On October 25, Pyongyang called for inter-Korean discussion by means of document exchanges to remove facilities in the Mount Kumgang resort, two days after its leader issued a surprise order to transform ''unpleasant-looking" facilities into a modern world-level tourist destination. Facilities in the resort have been left unattended since a South Korean housewife was fatally shot by a North Korean guard in 2008.
In a message sent on Monday, Seoul made a counter-proposal for working-level talks between South and North Korean authorities, according to the South's unification ministry in charge of cross-border affairs.
"It is our government's position that the Mount. Kumgang tourism issue requires a meeting between authorities anyway," ministry spokesman Lee Sang-min told reporters. South Korea is willing to discuss issues raised by North Korea's and "the direction of new developments" in Mount. Kumgang, he said, describing the resort as "not only a certain spatial function as a tourist area, but also a meeting place for separated families and a space for social and cultural exchanges."
Citing a different environment, Seoul has indicated it may seek Washington's concessions and understanding in keeping the inter-Korean tour program alive.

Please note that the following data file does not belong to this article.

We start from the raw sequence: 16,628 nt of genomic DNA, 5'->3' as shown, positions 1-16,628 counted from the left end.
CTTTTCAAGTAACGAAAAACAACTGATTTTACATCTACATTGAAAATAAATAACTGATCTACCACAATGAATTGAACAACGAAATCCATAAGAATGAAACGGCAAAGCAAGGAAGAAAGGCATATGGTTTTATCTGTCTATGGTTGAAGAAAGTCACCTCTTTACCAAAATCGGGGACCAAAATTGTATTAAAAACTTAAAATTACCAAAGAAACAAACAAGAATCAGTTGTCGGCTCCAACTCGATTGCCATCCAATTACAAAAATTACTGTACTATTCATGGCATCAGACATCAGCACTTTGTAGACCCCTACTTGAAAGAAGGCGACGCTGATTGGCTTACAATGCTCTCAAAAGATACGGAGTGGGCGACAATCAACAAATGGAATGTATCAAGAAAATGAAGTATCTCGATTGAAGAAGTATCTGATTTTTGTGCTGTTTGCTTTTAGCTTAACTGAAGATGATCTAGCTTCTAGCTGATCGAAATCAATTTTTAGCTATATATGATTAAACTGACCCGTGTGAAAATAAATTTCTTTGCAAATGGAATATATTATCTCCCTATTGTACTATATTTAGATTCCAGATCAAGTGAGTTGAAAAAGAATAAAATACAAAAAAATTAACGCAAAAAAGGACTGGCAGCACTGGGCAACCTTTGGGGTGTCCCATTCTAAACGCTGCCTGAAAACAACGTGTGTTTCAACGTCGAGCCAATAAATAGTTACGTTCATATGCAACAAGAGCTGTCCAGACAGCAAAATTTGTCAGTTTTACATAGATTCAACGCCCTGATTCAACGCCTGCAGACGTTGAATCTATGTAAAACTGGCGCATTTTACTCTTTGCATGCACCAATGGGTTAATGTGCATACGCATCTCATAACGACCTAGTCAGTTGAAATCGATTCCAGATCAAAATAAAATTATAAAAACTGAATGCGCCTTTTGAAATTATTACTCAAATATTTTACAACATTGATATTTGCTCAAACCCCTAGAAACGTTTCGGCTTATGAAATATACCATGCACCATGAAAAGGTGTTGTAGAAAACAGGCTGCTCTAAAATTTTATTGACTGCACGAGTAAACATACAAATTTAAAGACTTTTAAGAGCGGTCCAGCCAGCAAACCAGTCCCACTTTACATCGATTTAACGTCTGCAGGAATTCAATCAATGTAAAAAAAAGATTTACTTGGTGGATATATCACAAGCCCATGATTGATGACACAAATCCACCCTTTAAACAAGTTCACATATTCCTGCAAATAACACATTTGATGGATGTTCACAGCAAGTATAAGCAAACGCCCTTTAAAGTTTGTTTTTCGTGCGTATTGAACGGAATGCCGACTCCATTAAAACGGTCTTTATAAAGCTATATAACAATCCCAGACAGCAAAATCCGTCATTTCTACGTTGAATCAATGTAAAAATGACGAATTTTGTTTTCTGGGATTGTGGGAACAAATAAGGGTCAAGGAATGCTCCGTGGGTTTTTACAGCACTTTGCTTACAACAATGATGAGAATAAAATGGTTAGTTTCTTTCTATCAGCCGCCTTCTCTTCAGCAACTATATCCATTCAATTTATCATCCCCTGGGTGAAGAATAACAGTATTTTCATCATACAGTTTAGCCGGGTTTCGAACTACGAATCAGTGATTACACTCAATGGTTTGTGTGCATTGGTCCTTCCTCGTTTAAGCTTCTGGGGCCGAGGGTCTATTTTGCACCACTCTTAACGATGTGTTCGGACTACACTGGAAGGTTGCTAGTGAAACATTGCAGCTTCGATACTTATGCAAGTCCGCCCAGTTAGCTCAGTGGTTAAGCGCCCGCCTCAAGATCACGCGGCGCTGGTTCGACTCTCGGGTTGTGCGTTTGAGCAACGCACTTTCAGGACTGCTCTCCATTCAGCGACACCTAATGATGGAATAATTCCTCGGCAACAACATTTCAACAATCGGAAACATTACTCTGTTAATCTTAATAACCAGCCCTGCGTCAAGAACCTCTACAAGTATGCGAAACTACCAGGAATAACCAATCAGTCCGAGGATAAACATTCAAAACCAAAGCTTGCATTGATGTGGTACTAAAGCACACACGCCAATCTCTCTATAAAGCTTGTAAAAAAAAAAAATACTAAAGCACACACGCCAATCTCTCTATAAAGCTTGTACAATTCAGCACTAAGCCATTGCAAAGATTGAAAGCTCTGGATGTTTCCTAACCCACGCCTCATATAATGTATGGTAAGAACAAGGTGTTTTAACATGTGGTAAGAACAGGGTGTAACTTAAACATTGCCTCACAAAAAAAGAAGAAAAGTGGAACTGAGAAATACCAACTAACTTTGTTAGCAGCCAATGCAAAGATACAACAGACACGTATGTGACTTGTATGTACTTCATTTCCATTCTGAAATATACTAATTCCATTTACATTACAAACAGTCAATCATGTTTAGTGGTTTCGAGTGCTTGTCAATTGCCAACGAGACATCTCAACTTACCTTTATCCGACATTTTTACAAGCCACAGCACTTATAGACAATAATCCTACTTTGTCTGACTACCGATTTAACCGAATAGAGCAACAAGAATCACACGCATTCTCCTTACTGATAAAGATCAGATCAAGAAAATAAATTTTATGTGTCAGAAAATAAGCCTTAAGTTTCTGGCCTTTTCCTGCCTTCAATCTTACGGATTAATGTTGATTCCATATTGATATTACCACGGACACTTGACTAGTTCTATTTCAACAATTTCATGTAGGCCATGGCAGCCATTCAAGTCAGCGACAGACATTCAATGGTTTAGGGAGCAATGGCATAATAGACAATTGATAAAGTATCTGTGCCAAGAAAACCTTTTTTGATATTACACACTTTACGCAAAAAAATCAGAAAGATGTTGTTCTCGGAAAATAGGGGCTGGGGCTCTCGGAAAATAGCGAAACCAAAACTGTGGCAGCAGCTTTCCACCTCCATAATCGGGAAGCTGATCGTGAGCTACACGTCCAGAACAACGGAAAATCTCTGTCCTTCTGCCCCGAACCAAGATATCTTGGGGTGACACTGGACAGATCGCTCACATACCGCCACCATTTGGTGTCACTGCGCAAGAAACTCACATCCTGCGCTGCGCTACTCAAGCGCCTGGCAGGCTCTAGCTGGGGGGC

During his inspection of the resort last week, North Korean leader Kim Jong-un ordered the demolition of South Korean facilities, criticizing a "mistaken" policy adopted by his late father to capitalize on foreign capital. Kim set forth detailed tasks for changing "awkward-looking" facilities into a modern cultural tourist resort.
Tourist facilities in the resort were built mainly by Hyundai Asan, an arm of South Korea's Hyundai Group, under an agreement with North Korea's late leader Kim Jong-il. Pyongyang allowed South Korean tourists to visit Mount Kumgang in 1998 to receive hard currency from abroad and opened a land route in 2003.
In his New Year message, Kim Jong-un called for the unconditional resumption of suspended inter-Korean projects such as cross-border tours and a joint industrial zone in the border town of Kaesong, which used to be a symbol of inter-Korean cooperation. The Kaesong zone, which was opened in December 2004, once hosted about 120 South Korean firms manned by more than 50,000 North Korean workers. Seoul shut it down in 2016 in retaliation for the North's ballistic missile and nuclear tests.
South Korea has been cautious as Pyongyang has yet to resolve a dispute with the United States over how to achieve denuclearization to a point that could satisfy the international community so that sanctions can be lifted. Washington has maintained a tough stance until North Korea entirely dismantles its nuclear program,
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